It's not as simple as economics. As the comments above state, it's parental involvement, and the culture which influences the degree of that involvement, that makes the difference. It's a telling fact that Asian students are successful, even when they come from financially challenged families. Their culture places great value on education and on excelling. If that was the case across the entire spectrum of cultures in the U.S., students would succeed regardless of economic status.
Helping with homework is not always the most desirable way to help your child get ahead. The students from the financially stable families may have parents who are trying to teach them to work independently. This may not result in better grades, but it may stand them in good stead once they leave school and get jobs.
I believe that children who are in a lower socioeconomic class are at a disadvantage. This may have nothing to do with whether or not their parents can help them with their homework. Parents may be working long hours and may not have enough time to develop a relationship with their child. Single parents who work with their child every night may be helping with the homework, but they are also developing a relationship with the child. Also, parents in the lower socioeconomic class may not be able to afford tutors, music lessons, etc. and they may not be able to give their children the cultural and educational experiences that help improve their school performance. Some parents in lower socioeconomic classes find ways to compensate for this. Public libraries and other organizations offer many free educational programs for children. It always floors me when parents don't take full advantage of these programs.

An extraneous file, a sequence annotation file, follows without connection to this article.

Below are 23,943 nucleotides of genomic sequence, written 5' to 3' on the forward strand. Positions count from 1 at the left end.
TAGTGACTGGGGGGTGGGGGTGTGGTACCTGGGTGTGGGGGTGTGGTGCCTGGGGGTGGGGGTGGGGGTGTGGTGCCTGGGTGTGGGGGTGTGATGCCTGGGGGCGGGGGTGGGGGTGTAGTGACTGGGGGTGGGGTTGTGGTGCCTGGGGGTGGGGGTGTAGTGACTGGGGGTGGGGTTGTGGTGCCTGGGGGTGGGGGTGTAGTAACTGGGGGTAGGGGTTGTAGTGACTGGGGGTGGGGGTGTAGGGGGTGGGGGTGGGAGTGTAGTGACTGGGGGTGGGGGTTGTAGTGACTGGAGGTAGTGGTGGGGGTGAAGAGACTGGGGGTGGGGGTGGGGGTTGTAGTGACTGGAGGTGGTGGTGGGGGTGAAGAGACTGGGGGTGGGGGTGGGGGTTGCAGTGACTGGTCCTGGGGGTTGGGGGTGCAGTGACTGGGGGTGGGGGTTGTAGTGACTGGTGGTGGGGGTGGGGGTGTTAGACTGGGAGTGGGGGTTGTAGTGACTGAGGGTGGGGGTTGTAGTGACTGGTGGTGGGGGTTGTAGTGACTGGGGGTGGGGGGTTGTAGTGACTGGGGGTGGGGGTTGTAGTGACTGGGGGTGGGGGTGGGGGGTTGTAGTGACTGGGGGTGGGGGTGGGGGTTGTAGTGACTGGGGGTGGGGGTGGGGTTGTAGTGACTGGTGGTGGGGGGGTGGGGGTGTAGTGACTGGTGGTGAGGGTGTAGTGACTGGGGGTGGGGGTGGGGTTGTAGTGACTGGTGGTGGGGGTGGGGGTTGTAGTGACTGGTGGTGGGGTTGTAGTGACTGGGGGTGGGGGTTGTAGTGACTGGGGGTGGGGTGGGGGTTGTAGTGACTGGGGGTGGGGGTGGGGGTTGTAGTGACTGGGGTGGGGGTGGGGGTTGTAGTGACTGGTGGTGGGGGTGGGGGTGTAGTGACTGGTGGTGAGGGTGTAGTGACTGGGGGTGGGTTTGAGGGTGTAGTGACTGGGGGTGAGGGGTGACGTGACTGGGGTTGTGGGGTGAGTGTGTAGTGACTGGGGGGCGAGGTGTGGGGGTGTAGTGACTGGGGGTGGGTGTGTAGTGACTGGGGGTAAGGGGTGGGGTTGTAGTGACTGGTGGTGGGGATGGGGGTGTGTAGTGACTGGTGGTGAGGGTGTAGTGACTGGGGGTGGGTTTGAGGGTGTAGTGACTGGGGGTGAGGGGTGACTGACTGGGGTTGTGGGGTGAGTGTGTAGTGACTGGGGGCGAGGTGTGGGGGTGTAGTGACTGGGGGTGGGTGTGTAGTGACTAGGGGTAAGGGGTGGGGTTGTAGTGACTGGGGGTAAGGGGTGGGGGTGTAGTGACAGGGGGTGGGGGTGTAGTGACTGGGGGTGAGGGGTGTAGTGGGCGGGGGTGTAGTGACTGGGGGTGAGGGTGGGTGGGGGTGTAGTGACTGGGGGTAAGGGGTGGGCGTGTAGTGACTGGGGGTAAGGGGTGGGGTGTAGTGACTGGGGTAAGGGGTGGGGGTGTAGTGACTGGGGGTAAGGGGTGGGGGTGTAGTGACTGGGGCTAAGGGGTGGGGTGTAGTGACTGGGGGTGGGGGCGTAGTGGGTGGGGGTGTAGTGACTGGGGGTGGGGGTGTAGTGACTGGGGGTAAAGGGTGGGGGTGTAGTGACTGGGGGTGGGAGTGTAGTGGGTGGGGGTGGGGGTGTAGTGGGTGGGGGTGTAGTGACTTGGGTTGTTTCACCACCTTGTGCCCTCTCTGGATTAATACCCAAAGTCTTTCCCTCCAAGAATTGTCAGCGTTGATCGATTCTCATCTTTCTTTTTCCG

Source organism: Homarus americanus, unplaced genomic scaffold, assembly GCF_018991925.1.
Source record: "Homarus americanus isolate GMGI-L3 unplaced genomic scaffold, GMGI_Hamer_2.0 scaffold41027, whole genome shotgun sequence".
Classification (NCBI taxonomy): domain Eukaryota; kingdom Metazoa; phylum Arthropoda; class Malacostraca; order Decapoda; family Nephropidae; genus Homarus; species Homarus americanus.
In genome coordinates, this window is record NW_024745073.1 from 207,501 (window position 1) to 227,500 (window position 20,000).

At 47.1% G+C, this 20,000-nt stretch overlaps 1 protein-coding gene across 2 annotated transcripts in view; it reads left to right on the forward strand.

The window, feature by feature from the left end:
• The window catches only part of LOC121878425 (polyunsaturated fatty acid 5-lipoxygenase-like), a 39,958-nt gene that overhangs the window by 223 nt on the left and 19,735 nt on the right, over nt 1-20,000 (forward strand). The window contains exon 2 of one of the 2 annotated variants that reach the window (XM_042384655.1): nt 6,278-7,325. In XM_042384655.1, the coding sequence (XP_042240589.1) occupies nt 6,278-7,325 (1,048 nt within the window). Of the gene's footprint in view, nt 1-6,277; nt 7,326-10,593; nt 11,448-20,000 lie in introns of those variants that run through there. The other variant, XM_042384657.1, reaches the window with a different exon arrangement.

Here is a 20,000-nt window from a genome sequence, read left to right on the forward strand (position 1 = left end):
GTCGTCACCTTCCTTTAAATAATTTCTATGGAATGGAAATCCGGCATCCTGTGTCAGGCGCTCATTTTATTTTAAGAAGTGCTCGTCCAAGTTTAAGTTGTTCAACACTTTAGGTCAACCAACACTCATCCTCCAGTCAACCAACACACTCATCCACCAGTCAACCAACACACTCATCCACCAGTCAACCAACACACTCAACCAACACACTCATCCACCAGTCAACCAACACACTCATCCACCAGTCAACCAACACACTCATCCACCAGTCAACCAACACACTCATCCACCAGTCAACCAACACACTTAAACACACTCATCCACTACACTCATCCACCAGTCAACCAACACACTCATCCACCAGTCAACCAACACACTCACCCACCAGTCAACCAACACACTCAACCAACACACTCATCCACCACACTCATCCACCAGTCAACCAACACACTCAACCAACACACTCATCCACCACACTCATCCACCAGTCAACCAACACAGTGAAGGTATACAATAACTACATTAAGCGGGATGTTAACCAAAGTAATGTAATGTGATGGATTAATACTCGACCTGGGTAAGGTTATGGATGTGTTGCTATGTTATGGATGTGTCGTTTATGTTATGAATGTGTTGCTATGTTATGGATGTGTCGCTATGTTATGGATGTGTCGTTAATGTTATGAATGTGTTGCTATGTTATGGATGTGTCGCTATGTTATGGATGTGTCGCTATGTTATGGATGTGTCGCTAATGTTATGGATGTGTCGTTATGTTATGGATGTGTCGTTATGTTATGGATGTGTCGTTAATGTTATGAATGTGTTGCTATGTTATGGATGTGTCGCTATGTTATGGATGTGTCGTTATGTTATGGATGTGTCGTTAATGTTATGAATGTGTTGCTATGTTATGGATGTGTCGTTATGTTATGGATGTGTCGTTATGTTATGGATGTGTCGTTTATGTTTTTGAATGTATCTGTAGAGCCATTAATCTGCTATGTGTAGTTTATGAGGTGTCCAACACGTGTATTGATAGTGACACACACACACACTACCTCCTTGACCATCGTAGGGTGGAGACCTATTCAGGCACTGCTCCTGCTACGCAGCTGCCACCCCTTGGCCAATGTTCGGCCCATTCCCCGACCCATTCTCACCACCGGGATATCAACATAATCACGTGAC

I have found over the last 35 years that the importance placed on education by the parents is more of a factor than either sex, race, or socioeconomic status. I have had the pleasure of teaching all levels of students and the parent's respect for education makes the greatest difference.
I teach in a school where students are ability grouped in reading and if you look at the "low" class they are ALL poor, and all but two of them are boys. This was also the case last year and the year before. Boys are not ready for school at the same age as girls and students who come from poor families do not always have the vocabulary, background experiences and support needed to succeed in school. However- two of my poorest kids also have the highest reading scores (both are girls). I think both gender and economics play a part in school success.
Despite socioeconomic background and gender, parent involvement is the deal breaker. I've had plenty of students from financially stable backgrounds who never get help on homework, and single parents who have minimum wage jobs who work with their kids every night...guess who has the advantage in class...the kid who mother HELPS them get ahead, instead of just talking about it.
After 40+ years in dealing with students, teachers and pre-service teachers I have concluded that the expectations of the culture the family embraces has the greatest impact on student performance. This is the culture within the family which might be very different from the culture they identify with on a survey.